The teaching of sounds is kept to the phonics lessons to let children enjoy the integrity of each experience. However, there are two important things to do throughout the day to help teach all children to read sounds and learn to blend quickly:

  1. Use Fred Talk and play Fred Talk games
  2. Pinny time.

Fred Talk + Speedy Sounds = reading

Use Fred Talk and play Fred Talk games

Speaking like Fred helps children to understand that words are made up of sounds. Teachers and teaching assistants will use Fred Talk throughout the day to help children practise blending sounds together. Fred Talk follows a consistent routine:

1. Say the word in sounds as Fred, e.g. c-a-t. Ask children to repeat. Pause to allow children to ‘jump-in’ with the whole word.

2. Say the word in sounds followed by the whole word, e.g. c-a-t, cat. Ask children to repeat.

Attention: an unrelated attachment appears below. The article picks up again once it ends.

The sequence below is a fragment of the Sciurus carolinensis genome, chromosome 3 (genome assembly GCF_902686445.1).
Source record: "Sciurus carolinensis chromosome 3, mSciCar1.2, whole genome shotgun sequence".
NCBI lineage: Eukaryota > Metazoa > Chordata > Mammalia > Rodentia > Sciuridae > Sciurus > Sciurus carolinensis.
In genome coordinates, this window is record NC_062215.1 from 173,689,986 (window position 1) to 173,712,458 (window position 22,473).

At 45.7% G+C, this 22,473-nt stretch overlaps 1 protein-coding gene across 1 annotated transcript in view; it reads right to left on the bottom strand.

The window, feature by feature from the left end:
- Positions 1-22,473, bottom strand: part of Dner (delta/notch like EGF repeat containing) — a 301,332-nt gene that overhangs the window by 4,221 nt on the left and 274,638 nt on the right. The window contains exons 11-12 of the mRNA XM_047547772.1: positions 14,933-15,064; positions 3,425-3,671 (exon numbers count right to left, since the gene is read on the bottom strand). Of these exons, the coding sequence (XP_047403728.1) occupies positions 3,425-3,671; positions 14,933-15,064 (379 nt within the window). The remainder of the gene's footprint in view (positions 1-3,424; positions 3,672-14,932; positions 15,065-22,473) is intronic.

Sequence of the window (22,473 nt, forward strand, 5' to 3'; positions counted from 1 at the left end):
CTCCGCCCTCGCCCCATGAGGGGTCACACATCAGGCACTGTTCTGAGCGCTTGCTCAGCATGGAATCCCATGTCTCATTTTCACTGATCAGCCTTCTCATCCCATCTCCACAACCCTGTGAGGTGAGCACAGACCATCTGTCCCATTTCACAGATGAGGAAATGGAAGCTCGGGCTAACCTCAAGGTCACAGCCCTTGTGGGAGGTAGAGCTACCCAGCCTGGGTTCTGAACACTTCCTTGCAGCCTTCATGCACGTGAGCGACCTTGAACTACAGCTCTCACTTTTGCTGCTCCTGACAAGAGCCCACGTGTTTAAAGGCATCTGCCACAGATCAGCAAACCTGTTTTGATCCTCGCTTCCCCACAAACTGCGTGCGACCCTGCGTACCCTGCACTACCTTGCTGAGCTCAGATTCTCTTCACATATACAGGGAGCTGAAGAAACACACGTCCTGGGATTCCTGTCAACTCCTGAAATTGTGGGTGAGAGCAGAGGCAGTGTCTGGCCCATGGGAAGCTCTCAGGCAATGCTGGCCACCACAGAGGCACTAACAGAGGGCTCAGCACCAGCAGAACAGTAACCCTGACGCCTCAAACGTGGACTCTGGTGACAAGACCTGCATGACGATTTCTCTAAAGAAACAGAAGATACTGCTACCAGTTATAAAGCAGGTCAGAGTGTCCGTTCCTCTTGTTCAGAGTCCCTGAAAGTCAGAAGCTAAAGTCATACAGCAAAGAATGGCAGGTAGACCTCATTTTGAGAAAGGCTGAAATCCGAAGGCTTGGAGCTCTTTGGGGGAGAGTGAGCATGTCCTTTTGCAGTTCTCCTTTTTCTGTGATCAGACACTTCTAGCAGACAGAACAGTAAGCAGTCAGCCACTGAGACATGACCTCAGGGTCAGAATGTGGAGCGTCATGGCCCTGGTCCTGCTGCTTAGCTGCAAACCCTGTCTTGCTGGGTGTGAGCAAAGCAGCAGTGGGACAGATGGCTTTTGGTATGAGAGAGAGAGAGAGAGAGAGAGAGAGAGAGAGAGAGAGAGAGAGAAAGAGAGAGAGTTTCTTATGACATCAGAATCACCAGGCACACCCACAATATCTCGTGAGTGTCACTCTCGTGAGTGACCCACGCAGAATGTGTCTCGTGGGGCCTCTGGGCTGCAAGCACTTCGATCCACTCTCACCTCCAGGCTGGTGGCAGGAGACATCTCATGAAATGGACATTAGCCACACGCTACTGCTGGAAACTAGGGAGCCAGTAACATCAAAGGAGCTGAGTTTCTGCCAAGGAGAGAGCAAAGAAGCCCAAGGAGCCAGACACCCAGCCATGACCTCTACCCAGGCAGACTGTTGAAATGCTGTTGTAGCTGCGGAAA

•  Use Fred Talk for single-syllable words at the end of sentences throughout the day e.g. it is time for     l-u-n-ch…lunch, come and sit on the f-l-oor…floor.
  • Fred Talk words at the end of the sentence and keep the words short and simple.
  • Organise 5-minute Fred Talk game group sessions with those children learning to blend.

Pinny time

Pinny time helps children practise reading the sounds taught so far speedily. It is quick and easy to get going, to make sure children ‘keep up, not catch up’.

  •  Each teacher/TA should have their own apron or ‘pinny’ with pockets containing a set of Speed Sounds Cards.
  • Timetable 5-minute pinny time sessions throughout the day. Target the children who need to increase their speed.
  • Assign small groups of children for pinny time to YR/P1 staff.